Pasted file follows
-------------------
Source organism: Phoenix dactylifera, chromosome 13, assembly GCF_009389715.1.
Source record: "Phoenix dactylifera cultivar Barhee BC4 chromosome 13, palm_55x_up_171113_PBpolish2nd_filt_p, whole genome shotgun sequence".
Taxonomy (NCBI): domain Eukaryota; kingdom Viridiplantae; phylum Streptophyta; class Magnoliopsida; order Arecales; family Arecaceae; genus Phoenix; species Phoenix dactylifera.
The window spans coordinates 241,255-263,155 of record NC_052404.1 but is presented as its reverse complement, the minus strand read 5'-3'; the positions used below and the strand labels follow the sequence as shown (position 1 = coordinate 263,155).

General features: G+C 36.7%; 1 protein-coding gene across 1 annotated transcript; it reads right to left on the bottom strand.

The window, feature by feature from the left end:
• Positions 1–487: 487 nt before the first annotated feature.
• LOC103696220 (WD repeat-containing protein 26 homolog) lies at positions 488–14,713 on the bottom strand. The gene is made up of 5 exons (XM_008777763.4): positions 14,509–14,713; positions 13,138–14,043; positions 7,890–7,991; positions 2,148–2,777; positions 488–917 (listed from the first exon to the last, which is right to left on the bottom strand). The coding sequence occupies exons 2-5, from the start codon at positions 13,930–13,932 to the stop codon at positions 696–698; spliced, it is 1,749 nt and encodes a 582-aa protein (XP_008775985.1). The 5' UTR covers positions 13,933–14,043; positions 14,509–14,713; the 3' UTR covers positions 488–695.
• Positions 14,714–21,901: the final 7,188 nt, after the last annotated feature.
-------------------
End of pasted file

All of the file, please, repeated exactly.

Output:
Source organism: Phoenix dactylifera, chromosome 13, assembly GCF_009389715.1.
Source record: "Phoenix dactylifera cultivar Barhee BC4 chromosome 13, palm_55x_up_171113_PBpolish2nd_filt_p, whole genome shotgun sequence".
Taxonomy (NCBI): domain Eukaryota; kingdom Viridiplantae; phylum Streptophyta; class Magnoliopsida; order Arecales; family Arecaceae; genus Phoenix; species Phoenix dactylifera.
The window spans coordinates 241,255-263,155 of record NC_052404.1 but is presented as its reverse complement, the minus strand read 5'-3'; the positions used below and the strand labels follow the sequence as shown (position 1 = coordinate 263,155).

General features: G+C 36.7%; 1 protein-coding gene across 1 annotated transcript; it reads right to left on the bottom strand.

The window, feature by feature from the left end:
• Positions 1–487: 487 nt before the first annotated feature.
• LOC103696220 (WD repeat-containing protein 26 homolog) lies at positions 488–14,713 on the bottom strand. The gene is made up of 5 exons (XM_008777763.4): positions 14,509–14,713; positions 13,138–14,043; positions 7,890–7,991; positions 2,148–2,777; positions 488–917 (listed from the first exon to the last, which is right to left on the bottom strand). The coding sequence occupies exons 2-5, from the start codon at positions 13,930–13,932 to the stop codon at positions 696–698; spliced, it is 1,749 nt and encodes a 582-aa protein (XP_008775985.1). The 5' UTR covers positions 13,933–14,043; positions 14,509–14,713; the 3' UTR covers positions 488–695.
• Positions 14,714–21,901: the final 7,188 nt, after the last annotated feature.